Marolt: Finding inspiration in a natural disaster
September 19, 2014
I wasn't looking for it, wasn't particularly interested in finding it, but there I was looking at it. It was what's left of a cabin from the mining era. I guess that makes it somewhere around 120 years old, depending on if you're measuring from the time it was built or the time it was abandoned. Who knows, those could have happened within a few months of each other. When the boom started to unravel, things happened quickly.
It isn't hard to imagine what it once looked like, not because of what's left, but because you know it wasn't built for style, just a simple purpose: four corners and a roof. What it looks like now is a mess of decaying, gray logs in a jumble, the result of a natural disaster.
We've all had the conversation with our neighbors — we live in about as safe a place as you can imagine anywhere on earth. We have a mild climate almost completely without destructive storms. We don't have bad earthquakes. We don't have venomous creatures. Indigenous animals won't generally hunt you down. Water is clean and plentiful. Fire is a constant threat, but as of now an extremely rare occurrence.
And yet what I saw near timberline, up in our mountains, could be what remained after a tornado, an earthquake, or a flood. But, it was none of those things that brought the rudimentary structure to ruin. It was just time. Just time? It occurred to me: It's not just time. Time is actually the most powerfully destructive force of nature.
Sure, weather took its toll on the dilapidated cabin — wind and snow load crushed it and the sun baked all cellular integrity out. Oxygen slowly transformed the wood's molecular structure. The shifting ground beneath might have played a part in breaking it up. Water undoubtedly seeped into the wood and did its thing. Even bacteria played a part in rotting the wood. But, time was necessarily complicit with all those factors. Nothing happens without time.
Say what you will about the harsh power of storms, water and fire. Heck, throw volcanoes and shifts in the tectonic plates into the discussion. You can even put meteorites, exploding super nova, and black holes into the mix, too. Time tops them all. It will eventually reduce to nothing all matter that enables the others to happen. Nothing survives the force of time, not cabins at 11,000 feet in the mountains, not the universe itself.
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A thunderstorm from a distance, when the sun is right, is a beautiful thing, nourishing the Earth with essential water. The colliding of land masses over glacial time caused the inspirational mountains around us to rise. Massively powerful waves cleanse the beaches. Wildfire clears the landscape for new growth. These things are only destructive when we happen to be in the way. Then it's inexplicable tragedy.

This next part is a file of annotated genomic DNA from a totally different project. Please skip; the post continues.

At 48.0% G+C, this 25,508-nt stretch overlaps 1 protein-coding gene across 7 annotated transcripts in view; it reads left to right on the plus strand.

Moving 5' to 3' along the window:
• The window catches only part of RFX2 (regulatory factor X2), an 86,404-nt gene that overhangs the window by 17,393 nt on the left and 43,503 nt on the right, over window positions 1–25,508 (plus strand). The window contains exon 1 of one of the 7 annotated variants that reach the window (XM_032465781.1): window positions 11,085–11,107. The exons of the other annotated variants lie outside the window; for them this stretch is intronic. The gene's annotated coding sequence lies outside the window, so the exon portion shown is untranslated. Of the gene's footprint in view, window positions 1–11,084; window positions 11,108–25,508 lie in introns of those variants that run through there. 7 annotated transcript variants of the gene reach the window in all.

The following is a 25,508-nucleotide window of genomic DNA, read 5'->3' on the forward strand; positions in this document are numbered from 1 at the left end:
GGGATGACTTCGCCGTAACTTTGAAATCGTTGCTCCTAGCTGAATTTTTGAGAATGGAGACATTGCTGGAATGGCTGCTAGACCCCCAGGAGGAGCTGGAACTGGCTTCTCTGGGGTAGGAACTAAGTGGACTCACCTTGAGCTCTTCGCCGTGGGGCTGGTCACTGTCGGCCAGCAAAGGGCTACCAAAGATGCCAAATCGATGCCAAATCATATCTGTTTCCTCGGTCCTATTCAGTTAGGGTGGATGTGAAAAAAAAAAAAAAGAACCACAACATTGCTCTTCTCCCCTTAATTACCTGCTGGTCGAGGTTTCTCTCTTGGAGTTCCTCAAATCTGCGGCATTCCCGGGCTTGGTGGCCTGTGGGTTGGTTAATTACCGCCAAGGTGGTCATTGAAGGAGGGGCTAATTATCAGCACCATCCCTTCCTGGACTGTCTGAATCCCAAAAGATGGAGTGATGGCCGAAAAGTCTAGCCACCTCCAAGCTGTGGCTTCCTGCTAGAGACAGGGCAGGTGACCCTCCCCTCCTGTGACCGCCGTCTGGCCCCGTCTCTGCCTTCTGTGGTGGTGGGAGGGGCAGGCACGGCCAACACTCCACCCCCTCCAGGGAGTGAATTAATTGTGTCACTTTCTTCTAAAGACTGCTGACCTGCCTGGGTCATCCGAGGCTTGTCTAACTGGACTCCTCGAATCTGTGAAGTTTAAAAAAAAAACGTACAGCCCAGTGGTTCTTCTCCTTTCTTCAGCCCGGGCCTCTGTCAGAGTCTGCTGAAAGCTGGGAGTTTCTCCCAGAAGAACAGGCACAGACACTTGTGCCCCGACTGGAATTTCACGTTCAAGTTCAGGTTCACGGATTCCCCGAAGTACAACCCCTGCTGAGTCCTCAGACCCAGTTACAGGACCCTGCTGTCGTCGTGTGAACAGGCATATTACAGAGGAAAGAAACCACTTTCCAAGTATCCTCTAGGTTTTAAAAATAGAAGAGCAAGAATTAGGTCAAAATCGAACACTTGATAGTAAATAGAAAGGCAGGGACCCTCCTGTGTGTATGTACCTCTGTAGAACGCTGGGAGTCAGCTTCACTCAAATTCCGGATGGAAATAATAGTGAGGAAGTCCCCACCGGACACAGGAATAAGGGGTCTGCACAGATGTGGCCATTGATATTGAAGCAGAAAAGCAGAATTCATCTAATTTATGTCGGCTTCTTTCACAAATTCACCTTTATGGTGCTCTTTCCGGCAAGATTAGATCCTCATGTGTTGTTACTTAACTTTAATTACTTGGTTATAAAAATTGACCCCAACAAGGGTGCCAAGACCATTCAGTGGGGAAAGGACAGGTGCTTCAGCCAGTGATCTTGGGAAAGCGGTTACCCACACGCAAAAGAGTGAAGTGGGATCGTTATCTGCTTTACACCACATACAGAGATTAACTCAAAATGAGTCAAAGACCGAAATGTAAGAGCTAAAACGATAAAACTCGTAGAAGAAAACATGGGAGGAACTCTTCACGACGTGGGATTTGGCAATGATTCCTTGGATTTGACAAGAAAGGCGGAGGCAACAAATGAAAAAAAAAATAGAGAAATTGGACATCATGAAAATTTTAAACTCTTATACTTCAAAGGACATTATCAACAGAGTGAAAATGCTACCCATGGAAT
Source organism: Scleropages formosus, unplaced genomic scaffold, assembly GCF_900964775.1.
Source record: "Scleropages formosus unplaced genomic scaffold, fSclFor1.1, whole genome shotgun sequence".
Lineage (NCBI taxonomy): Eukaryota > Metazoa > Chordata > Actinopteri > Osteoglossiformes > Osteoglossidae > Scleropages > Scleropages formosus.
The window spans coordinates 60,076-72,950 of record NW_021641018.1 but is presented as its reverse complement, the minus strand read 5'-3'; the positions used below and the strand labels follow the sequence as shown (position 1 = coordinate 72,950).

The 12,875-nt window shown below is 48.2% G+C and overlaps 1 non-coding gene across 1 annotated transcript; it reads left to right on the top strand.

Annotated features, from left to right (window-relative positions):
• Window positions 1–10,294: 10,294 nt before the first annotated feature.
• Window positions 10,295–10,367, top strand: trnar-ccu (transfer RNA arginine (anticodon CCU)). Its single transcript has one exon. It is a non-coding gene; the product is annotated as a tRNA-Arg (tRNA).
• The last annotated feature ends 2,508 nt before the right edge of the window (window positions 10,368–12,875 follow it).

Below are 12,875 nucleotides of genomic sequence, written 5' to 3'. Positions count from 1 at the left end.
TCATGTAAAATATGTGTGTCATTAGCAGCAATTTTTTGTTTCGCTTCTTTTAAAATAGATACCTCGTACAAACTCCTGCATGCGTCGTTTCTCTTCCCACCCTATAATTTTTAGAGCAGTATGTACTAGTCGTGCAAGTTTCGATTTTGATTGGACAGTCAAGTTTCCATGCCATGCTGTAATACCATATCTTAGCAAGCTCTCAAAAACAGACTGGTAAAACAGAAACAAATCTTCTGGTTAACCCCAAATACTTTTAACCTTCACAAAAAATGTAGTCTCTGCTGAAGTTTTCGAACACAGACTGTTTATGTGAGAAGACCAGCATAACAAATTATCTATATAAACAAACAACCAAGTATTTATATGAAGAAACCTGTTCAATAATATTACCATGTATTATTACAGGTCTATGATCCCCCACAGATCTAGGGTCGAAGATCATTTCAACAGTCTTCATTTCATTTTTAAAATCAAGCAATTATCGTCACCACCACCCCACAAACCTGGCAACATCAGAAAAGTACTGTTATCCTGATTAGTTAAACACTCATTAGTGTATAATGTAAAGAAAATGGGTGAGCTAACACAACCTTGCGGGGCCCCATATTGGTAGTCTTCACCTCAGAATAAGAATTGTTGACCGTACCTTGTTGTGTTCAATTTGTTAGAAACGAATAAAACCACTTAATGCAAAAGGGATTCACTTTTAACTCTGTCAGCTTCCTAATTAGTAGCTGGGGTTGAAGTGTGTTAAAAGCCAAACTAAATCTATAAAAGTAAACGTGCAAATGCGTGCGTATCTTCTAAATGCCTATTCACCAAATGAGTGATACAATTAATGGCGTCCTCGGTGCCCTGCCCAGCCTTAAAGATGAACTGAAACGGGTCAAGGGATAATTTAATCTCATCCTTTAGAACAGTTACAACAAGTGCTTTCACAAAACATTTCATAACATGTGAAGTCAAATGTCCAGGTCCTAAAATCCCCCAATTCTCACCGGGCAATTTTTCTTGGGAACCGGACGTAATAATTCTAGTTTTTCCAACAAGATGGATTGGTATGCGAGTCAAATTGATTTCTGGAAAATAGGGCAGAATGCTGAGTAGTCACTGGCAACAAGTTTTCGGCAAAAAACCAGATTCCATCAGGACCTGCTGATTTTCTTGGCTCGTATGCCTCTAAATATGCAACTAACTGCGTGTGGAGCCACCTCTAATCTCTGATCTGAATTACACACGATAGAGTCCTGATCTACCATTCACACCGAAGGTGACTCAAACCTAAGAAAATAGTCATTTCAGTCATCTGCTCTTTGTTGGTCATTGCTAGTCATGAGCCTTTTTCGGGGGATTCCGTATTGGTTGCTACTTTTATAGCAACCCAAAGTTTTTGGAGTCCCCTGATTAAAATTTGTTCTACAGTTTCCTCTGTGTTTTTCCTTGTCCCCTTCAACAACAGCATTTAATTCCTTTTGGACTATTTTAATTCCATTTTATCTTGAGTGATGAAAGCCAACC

It's easy to question God on matters of destruction. Why? Why was New Orleans devastated by torrential rains and hurricane ground seas? Why was Haiti leveled by an earthquake? Nobody can give you an answer. All I know is that it wasn't punishment. If those events are punishment, then time is punishment, too. If time is retribution, the others are mere slaps on the wrist.
The truth is that time is a gift. We know that. It's why we cherish it. It's why we try not to waste it. If it is a gift, it can't be a punishment, too. If it is not a punishment, then neither are any of the lesser forces of nature.
This is not to deny the pain and suffering resulting from natural disasters of any kind. But, the pain of loss is a result of love. If there was no love, the measure of loss would be negligible. Knowing love is always worth the cost of loss. Love is comforting forever. It is indestructible. It is a greater gift than time. Time allows us to foster it.
Time is a gift, love is a gift, and the forces of nature are not punishment. Still, we don't know why. We can't know the mind of God. Comfort comes from knowing that time will destroy all things except for the thing we desire most — love. It is the only thing that can survive time. We'll see.
I'm glad I stumbled across the ruins of that old cabin while bushwhacking in the mountains last weekend, up high where the oxygen is thin enough to coax your body to rest and your mind to wander a bit. I expected to find something like it looking down from a peak, not on the valley floor.
Roger Marolt has heard that time moves at a measured pace. He's not so sure. Contact him at firstname.lastname@example.org.
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